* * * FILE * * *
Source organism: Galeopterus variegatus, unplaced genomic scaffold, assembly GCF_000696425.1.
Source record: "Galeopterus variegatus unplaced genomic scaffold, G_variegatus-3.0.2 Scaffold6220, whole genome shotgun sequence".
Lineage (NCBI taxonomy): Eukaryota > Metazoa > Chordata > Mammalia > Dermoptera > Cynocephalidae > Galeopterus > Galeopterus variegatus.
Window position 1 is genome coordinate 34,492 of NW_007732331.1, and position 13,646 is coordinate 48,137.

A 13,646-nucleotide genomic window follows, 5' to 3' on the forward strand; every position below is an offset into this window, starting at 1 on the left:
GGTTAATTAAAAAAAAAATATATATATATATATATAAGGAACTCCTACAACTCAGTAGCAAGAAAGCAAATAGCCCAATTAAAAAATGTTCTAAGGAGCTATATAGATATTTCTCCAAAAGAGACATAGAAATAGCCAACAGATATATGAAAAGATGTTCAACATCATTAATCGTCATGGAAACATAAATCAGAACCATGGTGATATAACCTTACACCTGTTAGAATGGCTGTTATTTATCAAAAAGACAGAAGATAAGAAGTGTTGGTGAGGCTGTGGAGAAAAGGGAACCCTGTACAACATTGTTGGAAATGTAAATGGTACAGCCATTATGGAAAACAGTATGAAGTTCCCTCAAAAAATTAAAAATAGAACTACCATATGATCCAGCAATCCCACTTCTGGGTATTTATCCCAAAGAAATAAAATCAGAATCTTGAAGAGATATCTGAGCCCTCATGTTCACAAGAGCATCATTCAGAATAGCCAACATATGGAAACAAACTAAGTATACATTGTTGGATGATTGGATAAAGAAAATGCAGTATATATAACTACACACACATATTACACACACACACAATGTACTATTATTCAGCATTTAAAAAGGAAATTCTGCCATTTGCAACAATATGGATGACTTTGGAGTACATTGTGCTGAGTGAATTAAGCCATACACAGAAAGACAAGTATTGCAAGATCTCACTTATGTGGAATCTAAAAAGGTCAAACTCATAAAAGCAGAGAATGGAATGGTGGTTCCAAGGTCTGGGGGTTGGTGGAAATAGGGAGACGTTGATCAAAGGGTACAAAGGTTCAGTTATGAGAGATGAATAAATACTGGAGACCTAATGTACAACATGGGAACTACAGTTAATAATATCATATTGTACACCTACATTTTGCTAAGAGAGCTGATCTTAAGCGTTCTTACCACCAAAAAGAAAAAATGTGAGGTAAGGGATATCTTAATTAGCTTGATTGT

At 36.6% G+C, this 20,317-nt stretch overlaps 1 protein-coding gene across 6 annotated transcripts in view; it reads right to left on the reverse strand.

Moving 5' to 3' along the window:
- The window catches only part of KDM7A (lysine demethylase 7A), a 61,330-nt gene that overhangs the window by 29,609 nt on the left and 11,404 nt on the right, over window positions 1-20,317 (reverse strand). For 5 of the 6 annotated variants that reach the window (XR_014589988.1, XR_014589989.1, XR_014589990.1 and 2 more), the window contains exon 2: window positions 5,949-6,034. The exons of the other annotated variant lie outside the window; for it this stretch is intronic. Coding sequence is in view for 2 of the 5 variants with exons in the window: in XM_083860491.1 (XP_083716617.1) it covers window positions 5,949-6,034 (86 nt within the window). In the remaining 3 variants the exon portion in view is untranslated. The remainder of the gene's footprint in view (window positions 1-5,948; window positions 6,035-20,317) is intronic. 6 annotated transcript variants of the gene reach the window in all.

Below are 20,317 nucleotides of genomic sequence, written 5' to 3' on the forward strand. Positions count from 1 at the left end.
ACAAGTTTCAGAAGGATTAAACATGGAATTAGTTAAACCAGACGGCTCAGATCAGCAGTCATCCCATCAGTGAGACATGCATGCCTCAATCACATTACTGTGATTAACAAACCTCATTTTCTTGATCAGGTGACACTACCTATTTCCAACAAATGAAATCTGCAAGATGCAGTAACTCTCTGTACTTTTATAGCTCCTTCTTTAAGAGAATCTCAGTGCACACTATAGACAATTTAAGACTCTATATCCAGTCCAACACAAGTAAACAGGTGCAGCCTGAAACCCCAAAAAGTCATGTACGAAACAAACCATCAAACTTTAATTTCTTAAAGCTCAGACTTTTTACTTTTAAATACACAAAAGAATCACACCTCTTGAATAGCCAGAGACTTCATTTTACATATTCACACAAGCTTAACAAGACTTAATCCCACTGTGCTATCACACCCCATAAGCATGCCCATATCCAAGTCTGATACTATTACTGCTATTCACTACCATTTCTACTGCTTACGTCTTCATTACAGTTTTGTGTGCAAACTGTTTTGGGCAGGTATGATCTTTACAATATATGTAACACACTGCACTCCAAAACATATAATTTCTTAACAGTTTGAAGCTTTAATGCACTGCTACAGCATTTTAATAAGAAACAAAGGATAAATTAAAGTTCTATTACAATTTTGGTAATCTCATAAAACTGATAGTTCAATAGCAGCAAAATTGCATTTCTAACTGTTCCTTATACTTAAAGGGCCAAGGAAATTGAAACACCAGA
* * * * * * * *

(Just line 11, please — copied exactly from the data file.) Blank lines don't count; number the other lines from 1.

ACAAGTTTCAGAAGGATTAAACATGGAATTAGTTAAACCAGACGGCTCAGATCAGCAGTCATCCCATCAGTGAGACATGCATGCCTCAATCACATTACTGTGATTAACAAACCTCATTTTCTTGATCAGGTGACACTACCTATTTCCAACAAATGAAATCTGCAAGATGCAGTAACTCTCTGTACTTTTATAGCTCCTTCTTTAAGAGAATCTCAGTGCACACTATAGACAATTTAAGACTCTATATCCAGTCCAACACAAGTAAACAGGTGCAGCCTGAAACCCCAAAAAGTCATGTACGAAACAAACCATCAAACTTTAATTTCTTAAAGCTCAGACTTTTTACTTTTAAATACACAAAAGAATCACACCTCTTGAATAGCCAGAGACTTCATTTTACATATTCACACAAGCTTAACAAGACTTAATCCCACTGTGCTATCACACCCCATAAGCATGCCCATATCCAAGTCTGATACTATTACTGCTATTCACTACCATTTCTACTGCTTACGTCTTCATTACAGTTTTGTGTGCAAACTGTTTTGGGCAGGTATGATCTTTACAATATATGTAACACACTGCACTCCAAAACATATAATTTCTTAACAGTTTGAAGCTTTAATGCACTGCTACAGCATTTTAATAAGAAACAAAGGATAAATTAAAGTTCTATTACAATTTTGGTAATCTCATAAAACTGATAGTTCAATAGCAGCAAAATTGCATTTCTAACTGTTCCTTATACTTAAAGGGCCAAGGAAATTGAAACACCAGA